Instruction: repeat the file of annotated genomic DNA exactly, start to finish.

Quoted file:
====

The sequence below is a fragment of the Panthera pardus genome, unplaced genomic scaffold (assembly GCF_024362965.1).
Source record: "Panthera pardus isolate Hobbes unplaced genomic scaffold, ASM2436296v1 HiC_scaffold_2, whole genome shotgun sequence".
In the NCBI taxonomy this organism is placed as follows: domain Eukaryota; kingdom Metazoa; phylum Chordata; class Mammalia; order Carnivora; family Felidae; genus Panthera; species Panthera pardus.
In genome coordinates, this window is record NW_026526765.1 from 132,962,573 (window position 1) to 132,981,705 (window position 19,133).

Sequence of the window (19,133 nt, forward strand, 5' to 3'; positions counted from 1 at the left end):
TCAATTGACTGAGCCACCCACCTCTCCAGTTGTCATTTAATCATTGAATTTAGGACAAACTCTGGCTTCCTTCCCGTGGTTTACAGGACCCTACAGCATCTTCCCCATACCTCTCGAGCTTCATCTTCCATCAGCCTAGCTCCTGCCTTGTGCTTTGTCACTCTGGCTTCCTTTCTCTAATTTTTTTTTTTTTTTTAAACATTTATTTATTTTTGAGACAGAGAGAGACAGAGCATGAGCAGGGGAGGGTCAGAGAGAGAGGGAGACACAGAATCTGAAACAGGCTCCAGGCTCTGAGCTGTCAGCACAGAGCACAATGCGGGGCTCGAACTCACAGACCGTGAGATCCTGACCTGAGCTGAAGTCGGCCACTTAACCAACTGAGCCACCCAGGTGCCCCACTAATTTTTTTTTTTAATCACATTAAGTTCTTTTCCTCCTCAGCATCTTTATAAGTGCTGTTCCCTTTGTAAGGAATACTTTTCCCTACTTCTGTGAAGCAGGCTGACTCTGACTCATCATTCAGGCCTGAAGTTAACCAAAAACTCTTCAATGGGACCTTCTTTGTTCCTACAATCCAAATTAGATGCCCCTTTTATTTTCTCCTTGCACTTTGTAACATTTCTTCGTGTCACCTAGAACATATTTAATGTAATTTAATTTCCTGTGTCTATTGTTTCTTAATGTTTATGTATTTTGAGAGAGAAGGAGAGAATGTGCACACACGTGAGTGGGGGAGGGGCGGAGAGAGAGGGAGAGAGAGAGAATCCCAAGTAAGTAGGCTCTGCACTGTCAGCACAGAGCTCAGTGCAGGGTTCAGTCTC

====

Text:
The sequence below is a fragment of the Panthera pardus genome, unplaced genomic scaffold (assembly GCF_024362965.1).
Source record: "Panthera pardus isolate Hobbes unplaced genomic scaffold, ASM2436296v1 HiC_scaffold_2, whole genome shotgun sequence".
In the NCBI taxonomy this organism is placed as follows: domain Eukaryota; kingdom Metazoa; phylum Chordata; class Mammalia; order Carnivora; family Felidae; genus Panthera; species Panthera pardus.
In genome coordinates, this window is record NW_026526765.1 from 132,962,573 (window position 1) to 132,981,705 (window position 19,133).

Sequence of the window (19,133 nt, forward strand, 5' to 3'; positions counted from 1 at the left end):
TCAATTGACTGAGCCACCCACCTCTCCAGTTGTCATTTAATCATTGAATTTAGGACAAACTCTGGCTTCCTTCCCGTGGTTTACAGGACCCTACAGCATCTTCCCCATACCTCTCGAGCTTCATCTTCCATCAGCCTAGCTCCTGCCTTGTGCTTTGTCACTCTGGCTTCCTTTCTCTAATTTTTTTTTTTTTTTTAAACATTTATTTATTTTTGAGACAGAGAGAGACAGAGCATGAGCAGGGGAGGGTCAGAGAGAGAGGGAGACACAGAATCTGAAACAGGCTCCAGGCTCTGAGCTGTCAGCACAGAGCACAATGCGGGGCTCGAACTCACAGACCGTGAGATCCTGACCTGAGCTGAAGTCGGCCACTTAACCAACTGAGCCACCCAGGTGCCCCACTAATTTTTTTTTTTAATCACATTAAGTTCTTTTCCTCCTCAGCATCTTTATAAGTGCTGTTCCCTTTGTAAGGAATACTTTTCCCTACTTCTGTGAAGCAGGCTGACTCTGACTCATCATTCAGGCCTGAAGTTAACCAAAAACTCTTCAATGGGACCTTCTTTGTTCCTACAATCCAAATTAGATGCCCCTTTTATTTTCTCCTTGCACTTTGTAACATTTCTTCGTGTCACCTAGAACATATTTAATGTAATTTAATTTCCTGTGTCTATTGTTTCTTAATGTTTATGTATTTTGAGAGAGAAGGAGAGAATGTGCACACACGTGAGTGGGGGAGGGGCGGAGAGAGAGGGAGAGAGAGAGAATCCCAAGTAAGTAGGCTCTGCACTGTCAGCACAGAGCTCAGTGCAGGGTTCAGTCTC